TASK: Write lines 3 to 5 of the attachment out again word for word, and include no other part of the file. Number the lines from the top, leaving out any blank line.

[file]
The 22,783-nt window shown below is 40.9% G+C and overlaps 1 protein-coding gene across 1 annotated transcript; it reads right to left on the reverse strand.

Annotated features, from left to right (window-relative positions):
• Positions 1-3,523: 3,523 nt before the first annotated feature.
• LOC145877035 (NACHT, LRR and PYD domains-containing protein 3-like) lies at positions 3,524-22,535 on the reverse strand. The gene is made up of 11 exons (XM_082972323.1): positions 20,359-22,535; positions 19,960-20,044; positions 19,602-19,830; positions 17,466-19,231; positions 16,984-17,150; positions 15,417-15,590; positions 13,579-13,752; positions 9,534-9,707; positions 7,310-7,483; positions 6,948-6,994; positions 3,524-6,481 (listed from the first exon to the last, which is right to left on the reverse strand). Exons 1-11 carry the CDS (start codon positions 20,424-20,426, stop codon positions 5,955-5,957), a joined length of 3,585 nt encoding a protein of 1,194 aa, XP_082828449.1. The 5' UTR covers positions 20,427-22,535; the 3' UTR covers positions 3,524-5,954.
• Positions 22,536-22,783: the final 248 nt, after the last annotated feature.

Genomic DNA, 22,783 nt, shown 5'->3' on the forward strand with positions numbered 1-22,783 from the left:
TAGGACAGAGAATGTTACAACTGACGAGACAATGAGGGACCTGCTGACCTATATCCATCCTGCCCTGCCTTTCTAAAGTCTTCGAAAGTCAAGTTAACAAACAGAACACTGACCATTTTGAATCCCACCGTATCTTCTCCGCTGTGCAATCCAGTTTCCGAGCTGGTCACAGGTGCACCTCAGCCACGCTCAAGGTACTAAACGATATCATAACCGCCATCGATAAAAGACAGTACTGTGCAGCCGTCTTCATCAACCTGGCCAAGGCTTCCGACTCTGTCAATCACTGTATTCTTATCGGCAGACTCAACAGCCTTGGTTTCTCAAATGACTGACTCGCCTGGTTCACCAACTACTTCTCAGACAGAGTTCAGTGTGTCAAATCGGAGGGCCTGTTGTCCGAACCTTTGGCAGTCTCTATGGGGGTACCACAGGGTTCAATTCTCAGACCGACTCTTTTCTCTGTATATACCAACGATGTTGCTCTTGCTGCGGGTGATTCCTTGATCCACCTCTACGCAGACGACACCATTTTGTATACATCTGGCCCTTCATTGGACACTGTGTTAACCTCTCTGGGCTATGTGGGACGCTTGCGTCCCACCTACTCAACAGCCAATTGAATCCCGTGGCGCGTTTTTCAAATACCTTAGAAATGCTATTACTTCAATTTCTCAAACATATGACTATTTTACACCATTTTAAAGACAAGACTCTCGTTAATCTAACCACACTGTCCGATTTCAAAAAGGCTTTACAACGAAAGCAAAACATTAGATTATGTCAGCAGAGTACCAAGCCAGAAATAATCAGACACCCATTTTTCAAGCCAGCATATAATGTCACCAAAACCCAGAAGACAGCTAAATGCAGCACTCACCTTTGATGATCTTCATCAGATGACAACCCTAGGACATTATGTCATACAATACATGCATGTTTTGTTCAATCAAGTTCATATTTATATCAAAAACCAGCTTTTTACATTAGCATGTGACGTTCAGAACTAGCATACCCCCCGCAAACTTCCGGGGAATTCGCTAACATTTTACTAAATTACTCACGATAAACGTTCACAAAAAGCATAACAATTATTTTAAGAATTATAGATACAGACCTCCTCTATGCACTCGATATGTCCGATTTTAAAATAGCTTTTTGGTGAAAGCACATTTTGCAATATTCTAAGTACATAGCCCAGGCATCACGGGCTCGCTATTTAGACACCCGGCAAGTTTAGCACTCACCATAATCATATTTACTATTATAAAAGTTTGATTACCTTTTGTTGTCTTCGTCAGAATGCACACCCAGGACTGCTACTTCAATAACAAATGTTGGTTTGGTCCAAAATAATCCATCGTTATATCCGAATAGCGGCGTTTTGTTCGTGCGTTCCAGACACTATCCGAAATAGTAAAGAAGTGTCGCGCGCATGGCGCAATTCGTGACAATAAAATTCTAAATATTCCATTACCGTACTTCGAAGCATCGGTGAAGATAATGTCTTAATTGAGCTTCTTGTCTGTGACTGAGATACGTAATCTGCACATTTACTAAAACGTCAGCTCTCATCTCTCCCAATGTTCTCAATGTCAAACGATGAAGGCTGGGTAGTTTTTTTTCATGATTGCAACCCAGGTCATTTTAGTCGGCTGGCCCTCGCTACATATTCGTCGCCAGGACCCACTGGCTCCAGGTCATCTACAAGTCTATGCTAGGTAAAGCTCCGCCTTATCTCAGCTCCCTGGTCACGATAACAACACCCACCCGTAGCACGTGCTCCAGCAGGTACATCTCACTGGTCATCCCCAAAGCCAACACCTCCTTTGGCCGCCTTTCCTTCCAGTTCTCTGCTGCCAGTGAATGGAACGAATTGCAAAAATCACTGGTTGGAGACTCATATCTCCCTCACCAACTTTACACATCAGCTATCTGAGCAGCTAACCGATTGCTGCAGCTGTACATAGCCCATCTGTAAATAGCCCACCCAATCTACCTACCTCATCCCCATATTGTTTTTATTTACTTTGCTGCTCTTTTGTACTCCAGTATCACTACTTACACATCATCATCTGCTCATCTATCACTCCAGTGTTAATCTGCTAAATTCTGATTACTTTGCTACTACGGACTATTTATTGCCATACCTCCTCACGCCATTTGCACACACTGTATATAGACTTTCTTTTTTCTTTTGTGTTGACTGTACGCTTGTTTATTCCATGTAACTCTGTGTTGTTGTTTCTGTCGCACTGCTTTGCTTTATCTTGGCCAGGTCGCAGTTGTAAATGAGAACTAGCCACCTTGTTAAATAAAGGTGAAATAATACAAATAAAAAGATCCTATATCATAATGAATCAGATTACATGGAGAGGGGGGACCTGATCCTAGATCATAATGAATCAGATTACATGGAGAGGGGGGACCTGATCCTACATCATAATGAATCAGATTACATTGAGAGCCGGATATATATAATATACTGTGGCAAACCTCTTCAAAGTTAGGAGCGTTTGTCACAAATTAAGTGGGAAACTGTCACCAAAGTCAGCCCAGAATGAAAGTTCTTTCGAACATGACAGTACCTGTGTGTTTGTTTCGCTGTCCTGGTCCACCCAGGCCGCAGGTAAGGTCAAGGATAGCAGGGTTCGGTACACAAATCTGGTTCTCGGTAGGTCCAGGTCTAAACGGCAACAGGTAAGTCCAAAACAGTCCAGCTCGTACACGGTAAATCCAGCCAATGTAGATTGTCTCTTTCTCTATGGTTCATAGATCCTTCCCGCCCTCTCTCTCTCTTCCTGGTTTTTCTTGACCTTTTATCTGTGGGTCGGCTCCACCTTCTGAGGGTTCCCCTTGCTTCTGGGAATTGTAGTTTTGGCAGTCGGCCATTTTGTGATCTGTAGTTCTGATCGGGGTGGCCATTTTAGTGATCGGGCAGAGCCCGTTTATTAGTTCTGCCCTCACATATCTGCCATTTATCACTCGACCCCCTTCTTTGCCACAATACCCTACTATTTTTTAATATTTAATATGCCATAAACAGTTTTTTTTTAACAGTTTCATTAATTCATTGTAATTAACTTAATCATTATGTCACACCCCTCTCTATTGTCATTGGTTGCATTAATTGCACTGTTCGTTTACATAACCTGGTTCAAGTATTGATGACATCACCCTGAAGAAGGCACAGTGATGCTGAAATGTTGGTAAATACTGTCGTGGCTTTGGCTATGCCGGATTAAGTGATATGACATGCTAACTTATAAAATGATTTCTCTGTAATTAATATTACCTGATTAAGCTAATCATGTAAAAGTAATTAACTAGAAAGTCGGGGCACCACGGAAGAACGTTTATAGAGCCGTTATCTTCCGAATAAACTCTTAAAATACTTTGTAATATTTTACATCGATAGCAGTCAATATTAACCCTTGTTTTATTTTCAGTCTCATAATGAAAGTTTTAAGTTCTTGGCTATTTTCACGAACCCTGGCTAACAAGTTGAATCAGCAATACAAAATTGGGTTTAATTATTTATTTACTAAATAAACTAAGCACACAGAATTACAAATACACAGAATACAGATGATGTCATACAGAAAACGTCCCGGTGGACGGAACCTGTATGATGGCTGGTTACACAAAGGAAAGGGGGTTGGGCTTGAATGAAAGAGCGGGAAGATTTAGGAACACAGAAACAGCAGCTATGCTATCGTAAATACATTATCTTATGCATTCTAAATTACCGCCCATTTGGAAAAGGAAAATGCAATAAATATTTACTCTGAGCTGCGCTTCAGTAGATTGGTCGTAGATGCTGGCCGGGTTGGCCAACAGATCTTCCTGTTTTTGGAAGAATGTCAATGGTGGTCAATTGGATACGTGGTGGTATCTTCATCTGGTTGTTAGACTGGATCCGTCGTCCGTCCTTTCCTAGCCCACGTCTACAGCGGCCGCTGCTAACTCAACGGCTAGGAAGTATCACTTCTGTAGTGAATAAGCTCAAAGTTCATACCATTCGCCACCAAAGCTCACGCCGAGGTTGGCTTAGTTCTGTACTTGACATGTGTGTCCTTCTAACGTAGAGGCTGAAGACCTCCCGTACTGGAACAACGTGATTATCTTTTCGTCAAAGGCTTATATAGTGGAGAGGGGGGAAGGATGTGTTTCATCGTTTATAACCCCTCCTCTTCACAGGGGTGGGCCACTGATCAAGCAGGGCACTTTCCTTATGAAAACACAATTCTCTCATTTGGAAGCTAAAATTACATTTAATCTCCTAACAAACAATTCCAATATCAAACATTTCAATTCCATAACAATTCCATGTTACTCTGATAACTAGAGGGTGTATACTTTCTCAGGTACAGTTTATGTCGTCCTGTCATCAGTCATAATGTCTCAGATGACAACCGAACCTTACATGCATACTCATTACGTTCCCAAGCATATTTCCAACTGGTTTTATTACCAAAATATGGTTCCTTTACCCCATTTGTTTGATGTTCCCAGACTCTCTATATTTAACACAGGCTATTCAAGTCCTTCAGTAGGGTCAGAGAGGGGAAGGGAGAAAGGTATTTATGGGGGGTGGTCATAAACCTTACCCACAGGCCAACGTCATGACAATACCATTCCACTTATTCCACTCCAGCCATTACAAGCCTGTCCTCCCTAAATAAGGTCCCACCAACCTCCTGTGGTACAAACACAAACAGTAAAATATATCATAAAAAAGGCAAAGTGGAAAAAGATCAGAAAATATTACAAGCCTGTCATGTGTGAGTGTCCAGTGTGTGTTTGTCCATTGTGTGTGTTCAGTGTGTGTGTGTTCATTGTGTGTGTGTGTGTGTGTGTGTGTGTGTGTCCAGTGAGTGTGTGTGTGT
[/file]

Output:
• Positions 1-3,523: 3,523 nt before the first annotated feature.
• LOC145877035 (NACHT, LRR and PYD domains-containing protein 3-like) lies at positions 3,524-22,535 on the reverse strand. The gene is made up of 11 exons (XM_082972323.1): positions 20,359-22,535; positions 19,960-20,044; positions 19,602-19,830; positions 17,466-19,231; positions 16,984-17,150; positions 15,417-15,590; positions 13,579-13,752; positions 9,534-9,707; positions 7,310-7,483; positions 6,948-6,994; positions 3,524-6,481 (listed from the first exon to the last, which is right to left on the reverse strand). Exons 1-11 carry the CDS (start codon positions 20,424-20,426, stop codon positions 5,955-5,957), a joined length of 3,585 nt encoding a protein of 1,194 aa, XP_082828449.1. The 5' UTR covers positions 20,427-22,535; the 3' UTR covers positions 3,524-5,954.
• Positions 22,536-22,783: the final 248 nt, after the last annotated feature.